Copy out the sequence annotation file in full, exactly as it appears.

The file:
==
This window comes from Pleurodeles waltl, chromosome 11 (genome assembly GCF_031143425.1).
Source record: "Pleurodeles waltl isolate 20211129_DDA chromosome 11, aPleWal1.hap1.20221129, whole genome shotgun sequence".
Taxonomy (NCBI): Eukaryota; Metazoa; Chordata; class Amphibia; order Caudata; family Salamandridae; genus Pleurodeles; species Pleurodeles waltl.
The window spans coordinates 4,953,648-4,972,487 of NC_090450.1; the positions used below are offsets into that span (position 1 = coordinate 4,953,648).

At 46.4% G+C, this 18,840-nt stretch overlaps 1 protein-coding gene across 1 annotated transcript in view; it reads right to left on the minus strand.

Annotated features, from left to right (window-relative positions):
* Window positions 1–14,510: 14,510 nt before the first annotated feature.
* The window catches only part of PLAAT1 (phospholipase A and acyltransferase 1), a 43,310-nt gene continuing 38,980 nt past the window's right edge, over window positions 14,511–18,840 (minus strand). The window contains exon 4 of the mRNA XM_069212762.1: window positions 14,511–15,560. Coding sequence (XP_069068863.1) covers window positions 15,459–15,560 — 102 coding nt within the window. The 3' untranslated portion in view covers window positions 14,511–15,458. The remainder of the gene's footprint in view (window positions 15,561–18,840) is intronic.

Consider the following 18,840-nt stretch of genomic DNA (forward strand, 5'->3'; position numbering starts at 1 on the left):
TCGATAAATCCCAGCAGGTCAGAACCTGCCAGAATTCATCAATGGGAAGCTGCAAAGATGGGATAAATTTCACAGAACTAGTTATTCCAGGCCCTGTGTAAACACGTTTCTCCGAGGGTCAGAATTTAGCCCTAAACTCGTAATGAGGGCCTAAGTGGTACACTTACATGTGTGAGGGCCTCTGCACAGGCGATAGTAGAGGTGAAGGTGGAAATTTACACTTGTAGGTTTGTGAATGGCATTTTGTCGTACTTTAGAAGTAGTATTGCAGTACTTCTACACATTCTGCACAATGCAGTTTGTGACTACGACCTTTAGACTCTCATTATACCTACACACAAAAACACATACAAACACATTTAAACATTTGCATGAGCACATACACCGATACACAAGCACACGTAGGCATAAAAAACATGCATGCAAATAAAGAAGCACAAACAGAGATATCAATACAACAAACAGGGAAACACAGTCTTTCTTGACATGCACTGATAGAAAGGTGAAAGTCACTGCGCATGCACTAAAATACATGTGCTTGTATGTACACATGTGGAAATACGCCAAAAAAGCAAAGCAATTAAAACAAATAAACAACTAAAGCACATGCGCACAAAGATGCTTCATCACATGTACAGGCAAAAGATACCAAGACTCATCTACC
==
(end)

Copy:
This window comes from Pleurodeles waltl, chromosome 11 (genome assembly GCF_031143425.1).
Source record: "Pleurodeles waltl isolate 20211129_DDA chromosome 11, aPleWal1.hap1.20221129, whole genome shotgun sequence".
Taxonomy (NCBI): Eukaryota; Metazoa; Chordata; class Amphibia; order Caudata; family Salamandridae; genus Pleurodeles; species Pleurodeles waltl.
The window spans coordinates 4,953,648-4,972,487 of NC_090450.1; the positions used below are offsets into that span (position 1 = coordinate 4,953,648).

At 46.4% G+C, this 18,840-nt stretch overlaps 1 protein-coding gene across 1 annotated transcript in view; it reads right to left on the minus strand.

Annotated features, from left to right (window-relative positions):
* Window positions 1–14,510: 14,510 nt before the first annotated feature.
* The window catches only part of PLAAT1 (phospholipase A and acyltransferase 1), a 43,310-nt gene continuing 38,980 nt past the window's right edge, over window positions 14,511–18,840 (minus strand). The window contains exon 4 of the mRNA XM_069212762.1: window positions 14,511–15,560. Coding sequence (XP_069068863.1) covers window positions 15,459–15,560 — 102 coding nt within the window. The 3' untranslated portion in view covers window positions 14,511–15,458. The remainder of the gene's footprint in view (window positions 15,561–18,840) is intronic.

Consider the following 18,840-nt stretch of genomic DNA (forward strand, 5'->3'; position numbering starts at 1 on the left):
TCGATAAATCCCAGCAGGTCAGAACCTGCCAGAATTCATCAATGGGAAGCTGCAAAGATGGGATAAATTTCACAGAACTAGTTATTCCAGGCCCTGTGTAAACACGTTTCTCCGAGGGTCAGAATTTAGCCCTAAACTCGTAATGAGGGCCTAAGTGGTACACTTACATGTGTGAGGGCCTCTGCACAGGCGATAGTAGAGGTGAAGGTGGAAATTTACACTTGTAGGTTTGTGAATGGCATTTTGTCGTACTTTAGAAGTAGTATTGCAGTACTTCTACACATTCTGCACAATGCAGTTTGTGACTACGACCTTTAGACTCTCATTATACCTACACACAAAAACACATACAAACACATTTAAACATTTGCATGAGCACATACACCGATACACAAGCACACGTAGGCATAAAAAACATGCATGCAAATAAAGAAGCACAAACAGAGATATCAATACAACAAACAGGGAAACACAGTCTTTCTTGACATGCACTGATAGAAAGGTGAAAGTCACTGCGCATGCACTAAAATACATGTGCTTGTATGTACACATGTGGAAATACGCCAAAAAAGCAAAGCAATTAAAACAAATAAACAACTAAAGCACATGCGCACAAAGATGCTTCATCACATGTACAGGCAAAAGATACCAAGACTCATCTACC